Joint Retainers

This section addresses additional considerations that you need to consider when documenting your retainer, specifically when you are entering into a joint retainer. A joint retainer is one where you are asked to act for more than one party in a legal transaction. A common circumstance where a joint retainer may arise is where you are asked to represent both the seller and the buyer in a real estate transaction. If the clients’ legal interests are not adverse and both parties are made aware of the joint representation, there is no problem.¬†However, there are many instances where you cannot or should not act for more than one party because the duty and loyalty owed to one party is, or is likely to become, adverse to the duty and loyalty owed to the other party.

Section 3.4-5 of the Code provides:

Before a lawyer acts in a matter or transaction for more than one client, the lawyer must advise each of the clients that:

(a) the lawyer has been asked to act for both or all of them;
(b) no information received in connection with the matter from one client can be treated as confidential so far as any of the others are concerned; and
(c) if a conflict develops that cannot be resolved, the lawyer cannot continue to act for both or all of them and may have to withdraw completely.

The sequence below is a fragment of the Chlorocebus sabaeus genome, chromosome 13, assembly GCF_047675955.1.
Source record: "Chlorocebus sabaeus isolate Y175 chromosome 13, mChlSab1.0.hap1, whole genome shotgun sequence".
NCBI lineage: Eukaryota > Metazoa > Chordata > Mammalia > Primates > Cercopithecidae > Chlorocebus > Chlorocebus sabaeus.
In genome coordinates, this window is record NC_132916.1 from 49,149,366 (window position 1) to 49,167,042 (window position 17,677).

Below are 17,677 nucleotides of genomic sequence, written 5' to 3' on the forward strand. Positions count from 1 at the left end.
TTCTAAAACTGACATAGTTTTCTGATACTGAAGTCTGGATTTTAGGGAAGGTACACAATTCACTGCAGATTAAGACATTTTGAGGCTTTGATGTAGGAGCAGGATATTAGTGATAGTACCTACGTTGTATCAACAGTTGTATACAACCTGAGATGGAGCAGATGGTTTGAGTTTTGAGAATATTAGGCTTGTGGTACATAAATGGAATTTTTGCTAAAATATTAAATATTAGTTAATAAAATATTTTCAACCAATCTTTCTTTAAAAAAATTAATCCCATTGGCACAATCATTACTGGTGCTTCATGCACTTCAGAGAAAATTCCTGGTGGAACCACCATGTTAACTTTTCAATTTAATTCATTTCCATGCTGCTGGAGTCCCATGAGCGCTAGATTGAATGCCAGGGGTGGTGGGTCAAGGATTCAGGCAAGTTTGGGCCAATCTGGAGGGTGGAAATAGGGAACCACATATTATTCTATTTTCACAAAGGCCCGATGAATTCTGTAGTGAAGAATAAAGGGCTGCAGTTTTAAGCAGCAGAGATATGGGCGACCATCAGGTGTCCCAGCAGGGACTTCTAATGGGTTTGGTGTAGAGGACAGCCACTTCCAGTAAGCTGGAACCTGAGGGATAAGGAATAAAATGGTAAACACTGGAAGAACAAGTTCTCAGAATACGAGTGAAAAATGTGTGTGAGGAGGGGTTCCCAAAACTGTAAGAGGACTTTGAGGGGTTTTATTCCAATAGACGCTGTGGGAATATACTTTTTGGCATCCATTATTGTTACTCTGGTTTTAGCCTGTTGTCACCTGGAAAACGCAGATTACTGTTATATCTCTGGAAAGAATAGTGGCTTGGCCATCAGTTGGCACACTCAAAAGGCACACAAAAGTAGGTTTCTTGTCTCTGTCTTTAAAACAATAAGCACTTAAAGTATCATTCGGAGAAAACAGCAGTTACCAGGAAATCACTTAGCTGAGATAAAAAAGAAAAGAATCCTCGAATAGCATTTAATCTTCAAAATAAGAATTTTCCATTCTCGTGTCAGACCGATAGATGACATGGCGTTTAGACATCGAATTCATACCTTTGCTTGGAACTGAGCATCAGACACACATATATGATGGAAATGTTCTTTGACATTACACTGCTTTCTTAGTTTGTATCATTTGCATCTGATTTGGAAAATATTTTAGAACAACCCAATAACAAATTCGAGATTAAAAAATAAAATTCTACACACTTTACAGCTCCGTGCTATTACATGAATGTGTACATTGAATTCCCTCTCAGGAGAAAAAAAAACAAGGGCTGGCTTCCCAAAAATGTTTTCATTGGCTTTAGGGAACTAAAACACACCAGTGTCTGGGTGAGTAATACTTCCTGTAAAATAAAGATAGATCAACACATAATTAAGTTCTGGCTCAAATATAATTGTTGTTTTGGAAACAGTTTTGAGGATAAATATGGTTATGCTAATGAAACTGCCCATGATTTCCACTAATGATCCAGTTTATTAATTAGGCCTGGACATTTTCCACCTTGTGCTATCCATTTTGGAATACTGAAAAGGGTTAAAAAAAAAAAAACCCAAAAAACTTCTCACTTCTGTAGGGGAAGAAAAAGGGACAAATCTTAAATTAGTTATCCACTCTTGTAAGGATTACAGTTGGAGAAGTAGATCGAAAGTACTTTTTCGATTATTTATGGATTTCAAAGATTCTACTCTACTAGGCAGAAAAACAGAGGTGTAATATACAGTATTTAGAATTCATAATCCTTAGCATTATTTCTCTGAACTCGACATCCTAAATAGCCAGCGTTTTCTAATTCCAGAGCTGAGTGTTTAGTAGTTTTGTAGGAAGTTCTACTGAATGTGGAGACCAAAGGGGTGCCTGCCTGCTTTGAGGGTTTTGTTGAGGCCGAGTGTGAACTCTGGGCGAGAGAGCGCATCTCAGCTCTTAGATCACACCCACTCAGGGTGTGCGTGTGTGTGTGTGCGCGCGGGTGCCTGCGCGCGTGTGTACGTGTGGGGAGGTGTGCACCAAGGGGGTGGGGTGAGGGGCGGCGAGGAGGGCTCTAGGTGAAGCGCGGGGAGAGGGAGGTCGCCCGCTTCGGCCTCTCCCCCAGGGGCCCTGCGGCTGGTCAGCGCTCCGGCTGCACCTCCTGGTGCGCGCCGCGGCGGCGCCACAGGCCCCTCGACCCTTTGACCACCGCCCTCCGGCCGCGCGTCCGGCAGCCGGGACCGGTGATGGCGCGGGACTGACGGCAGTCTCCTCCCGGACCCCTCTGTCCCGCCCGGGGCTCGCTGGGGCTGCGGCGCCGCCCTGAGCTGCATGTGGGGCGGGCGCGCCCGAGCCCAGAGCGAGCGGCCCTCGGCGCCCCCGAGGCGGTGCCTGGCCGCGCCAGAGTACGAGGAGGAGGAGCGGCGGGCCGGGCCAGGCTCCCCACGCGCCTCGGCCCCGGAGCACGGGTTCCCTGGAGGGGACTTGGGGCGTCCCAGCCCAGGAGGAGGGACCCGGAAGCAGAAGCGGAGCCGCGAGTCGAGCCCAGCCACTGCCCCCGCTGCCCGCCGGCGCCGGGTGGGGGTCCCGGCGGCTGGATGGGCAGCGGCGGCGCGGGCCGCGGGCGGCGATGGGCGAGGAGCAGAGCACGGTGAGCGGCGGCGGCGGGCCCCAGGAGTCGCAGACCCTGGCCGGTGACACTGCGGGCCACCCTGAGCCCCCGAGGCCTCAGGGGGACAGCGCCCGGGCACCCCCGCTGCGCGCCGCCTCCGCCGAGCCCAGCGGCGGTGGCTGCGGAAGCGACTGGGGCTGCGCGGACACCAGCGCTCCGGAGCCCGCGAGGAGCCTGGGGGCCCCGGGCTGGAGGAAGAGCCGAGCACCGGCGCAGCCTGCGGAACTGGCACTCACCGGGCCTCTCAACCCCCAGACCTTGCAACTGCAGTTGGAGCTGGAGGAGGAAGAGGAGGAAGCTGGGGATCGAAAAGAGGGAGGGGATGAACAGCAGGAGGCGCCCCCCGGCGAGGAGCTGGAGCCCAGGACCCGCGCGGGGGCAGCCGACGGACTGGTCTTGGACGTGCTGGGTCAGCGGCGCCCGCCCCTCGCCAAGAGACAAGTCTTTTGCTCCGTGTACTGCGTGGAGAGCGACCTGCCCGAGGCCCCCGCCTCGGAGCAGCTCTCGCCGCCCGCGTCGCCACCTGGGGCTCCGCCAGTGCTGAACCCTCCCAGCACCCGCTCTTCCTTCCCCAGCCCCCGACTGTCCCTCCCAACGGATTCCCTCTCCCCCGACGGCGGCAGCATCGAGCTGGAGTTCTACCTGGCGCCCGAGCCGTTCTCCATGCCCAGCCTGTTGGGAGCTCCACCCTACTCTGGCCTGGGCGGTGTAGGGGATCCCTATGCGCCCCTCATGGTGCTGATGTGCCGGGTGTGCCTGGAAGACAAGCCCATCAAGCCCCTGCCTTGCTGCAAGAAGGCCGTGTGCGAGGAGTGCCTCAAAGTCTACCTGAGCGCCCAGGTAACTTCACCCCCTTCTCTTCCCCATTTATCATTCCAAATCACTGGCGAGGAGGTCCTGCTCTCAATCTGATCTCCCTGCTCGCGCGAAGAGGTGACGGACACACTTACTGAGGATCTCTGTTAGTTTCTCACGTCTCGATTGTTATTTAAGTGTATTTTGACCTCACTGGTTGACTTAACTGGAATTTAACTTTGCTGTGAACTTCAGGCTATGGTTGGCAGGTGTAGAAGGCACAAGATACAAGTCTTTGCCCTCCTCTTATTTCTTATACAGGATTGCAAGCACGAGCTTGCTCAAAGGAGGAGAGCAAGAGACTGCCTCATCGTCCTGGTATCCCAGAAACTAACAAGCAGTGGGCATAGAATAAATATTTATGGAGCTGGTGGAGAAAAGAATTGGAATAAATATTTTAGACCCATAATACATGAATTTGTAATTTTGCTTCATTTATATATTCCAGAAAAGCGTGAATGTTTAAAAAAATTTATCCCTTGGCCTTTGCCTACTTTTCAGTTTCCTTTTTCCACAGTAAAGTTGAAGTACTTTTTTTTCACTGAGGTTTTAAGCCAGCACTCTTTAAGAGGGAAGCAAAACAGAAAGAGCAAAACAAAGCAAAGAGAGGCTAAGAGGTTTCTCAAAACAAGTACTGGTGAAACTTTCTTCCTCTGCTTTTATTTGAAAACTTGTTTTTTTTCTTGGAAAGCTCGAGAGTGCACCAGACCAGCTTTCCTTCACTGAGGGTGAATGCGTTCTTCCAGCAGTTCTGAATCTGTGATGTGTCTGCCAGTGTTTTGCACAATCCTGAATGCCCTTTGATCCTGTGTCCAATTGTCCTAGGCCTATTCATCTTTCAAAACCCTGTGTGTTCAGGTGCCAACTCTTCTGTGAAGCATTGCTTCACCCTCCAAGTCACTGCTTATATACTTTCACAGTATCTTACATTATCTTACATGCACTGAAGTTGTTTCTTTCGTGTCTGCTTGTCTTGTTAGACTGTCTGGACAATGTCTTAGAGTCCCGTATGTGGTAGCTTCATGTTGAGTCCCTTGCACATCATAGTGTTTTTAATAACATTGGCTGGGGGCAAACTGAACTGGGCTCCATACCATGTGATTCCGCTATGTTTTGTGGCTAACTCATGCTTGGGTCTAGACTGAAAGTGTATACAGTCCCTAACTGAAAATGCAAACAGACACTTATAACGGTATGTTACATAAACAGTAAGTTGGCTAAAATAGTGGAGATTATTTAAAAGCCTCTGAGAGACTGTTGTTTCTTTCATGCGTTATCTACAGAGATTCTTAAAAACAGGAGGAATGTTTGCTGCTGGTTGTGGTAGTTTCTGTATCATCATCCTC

The above-required disclosures could be in a separate agreement/acknowledgement, or they can be integrated into the standard retainer agreement.

Sections 3.4-6 and 3.4-7 go on to state that if you have a pre-existing, continuing and regular relationship with one of the clients in a proposed joint retainer, you must:

  • disclose the relationship to the newer party, and
  • recommend that the newer party obtain independent legal advice

If following such disclosure, all parties are content that you act for them, you must obtain their consent, in writing, or record their consent in separate correspondence to each of them.